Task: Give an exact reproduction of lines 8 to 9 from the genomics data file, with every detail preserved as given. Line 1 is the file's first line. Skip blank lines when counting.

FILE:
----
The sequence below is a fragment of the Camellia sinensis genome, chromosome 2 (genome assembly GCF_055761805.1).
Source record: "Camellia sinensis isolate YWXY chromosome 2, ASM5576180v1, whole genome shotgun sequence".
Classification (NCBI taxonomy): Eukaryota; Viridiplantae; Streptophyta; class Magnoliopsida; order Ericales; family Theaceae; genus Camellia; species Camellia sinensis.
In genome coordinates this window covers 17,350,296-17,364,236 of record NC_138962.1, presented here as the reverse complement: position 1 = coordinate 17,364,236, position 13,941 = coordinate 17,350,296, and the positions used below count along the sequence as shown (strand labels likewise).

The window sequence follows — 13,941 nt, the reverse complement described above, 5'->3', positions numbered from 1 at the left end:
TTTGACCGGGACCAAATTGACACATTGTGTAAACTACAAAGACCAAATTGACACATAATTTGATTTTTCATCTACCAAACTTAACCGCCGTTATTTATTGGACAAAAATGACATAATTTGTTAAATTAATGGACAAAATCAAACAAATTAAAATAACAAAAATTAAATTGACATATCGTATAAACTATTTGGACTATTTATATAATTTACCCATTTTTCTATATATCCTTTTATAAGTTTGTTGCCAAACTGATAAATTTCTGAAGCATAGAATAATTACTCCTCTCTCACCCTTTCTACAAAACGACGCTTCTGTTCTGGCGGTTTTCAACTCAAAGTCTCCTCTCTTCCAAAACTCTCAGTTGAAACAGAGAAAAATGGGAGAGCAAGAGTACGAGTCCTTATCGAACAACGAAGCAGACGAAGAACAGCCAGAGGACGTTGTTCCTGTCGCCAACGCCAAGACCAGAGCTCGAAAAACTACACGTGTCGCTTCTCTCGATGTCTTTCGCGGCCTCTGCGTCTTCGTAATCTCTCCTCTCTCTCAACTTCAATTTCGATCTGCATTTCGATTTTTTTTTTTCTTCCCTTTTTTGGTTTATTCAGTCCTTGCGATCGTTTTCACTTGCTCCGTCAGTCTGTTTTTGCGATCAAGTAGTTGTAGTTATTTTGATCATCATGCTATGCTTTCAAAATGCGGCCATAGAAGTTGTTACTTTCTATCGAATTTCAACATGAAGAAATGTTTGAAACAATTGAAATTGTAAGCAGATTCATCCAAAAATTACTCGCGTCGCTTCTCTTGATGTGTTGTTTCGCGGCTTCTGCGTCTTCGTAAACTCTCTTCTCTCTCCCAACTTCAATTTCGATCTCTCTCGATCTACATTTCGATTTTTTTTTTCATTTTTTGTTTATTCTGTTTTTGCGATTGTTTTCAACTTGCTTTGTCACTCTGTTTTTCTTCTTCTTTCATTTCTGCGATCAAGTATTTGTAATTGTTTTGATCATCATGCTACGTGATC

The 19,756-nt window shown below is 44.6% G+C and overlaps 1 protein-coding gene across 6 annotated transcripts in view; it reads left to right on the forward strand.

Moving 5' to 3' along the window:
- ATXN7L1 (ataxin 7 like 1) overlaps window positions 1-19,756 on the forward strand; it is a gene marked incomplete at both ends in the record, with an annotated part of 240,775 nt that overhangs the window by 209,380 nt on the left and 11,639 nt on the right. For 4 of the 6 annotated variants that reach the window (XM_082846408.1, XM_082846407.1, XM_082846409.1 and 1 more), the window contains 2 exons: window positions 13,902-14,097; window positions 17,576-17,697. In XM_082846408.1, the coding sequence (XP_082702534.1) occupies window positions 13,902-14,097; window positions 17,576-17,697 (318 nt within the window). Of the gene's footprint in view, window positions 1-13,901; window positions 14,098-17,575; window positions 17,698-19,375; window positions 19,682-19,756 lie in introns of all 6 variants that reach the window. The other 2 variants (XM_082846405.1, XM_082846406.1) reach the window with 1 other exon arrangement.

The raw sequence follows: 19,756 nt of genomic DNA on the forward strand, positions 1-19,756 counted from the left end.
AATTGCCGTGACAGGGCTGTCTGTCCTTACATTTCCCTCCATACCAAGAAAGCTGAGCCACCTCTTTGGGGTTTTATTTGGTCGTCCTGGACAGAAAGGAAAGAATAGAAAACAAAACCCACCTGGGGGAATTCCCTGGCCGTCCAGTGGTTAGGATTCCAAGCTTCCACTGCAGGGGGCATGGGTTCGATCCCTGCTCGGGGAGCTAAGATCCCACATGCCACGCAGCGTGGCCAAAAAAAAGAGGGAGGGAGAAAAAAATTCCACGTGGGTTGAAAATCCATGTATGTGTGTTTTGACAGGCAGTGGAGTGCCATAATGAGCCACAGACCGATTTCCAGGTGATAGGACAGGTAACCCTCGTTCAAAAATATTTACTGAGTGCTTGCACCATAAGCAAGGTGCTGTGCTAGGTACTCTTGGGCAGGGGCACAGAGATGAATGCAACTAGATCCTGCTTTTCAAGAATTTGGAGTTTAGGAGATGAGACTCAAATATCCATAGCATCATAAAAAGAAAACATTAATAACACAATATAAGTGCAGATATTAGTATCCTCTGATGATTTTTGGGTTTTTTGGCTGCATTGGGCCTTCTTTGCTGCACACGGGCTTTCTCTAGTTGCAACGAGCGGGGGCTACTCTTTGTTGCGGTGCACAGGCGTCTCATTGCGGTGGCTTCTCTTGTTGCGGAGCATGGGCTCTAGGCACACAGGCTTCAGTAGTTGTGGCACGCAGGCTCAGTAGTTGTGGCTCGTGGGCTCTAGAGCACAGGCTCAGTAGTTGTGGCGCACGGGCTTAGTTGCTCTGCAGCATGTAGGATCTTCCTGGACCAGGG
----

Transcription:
Moving 5' to 3' along the window:
- ATXN7L1 (ataxin 7 like 1) overlaps window positions 1-19,756 on the forward strand; it is a gene marked incomplete at both ends in the record, with an annotated part of 240,775 nt that overhangs the window by 209,380 nt on the left and 11,639 nt on the right. For 4 of the 6 annotated variants that reach the window (XM_082846408.1, XM_082846407.1, XM_082846409.1 and 1 more), the window contains 2 exons: window positions 13,902-14,097; window positions 17,576-17,697. In XM_082846408.1, the coding sequence (XP_082702534.1) occupies window positions 13,902-14,097; window positions 17,576-17,697 (318 nt within the window). Of the gene's footprint in view, window positions 1-13,901; window positions 14,098-17,575; window positions 17,698-19,375; window positions 19,682-19,756 lie in introns of all 6 variants that reach the window. The other 2 variants (XM_082846405.1, XM_082846406.1) reach the window with 1 other exon arrangement.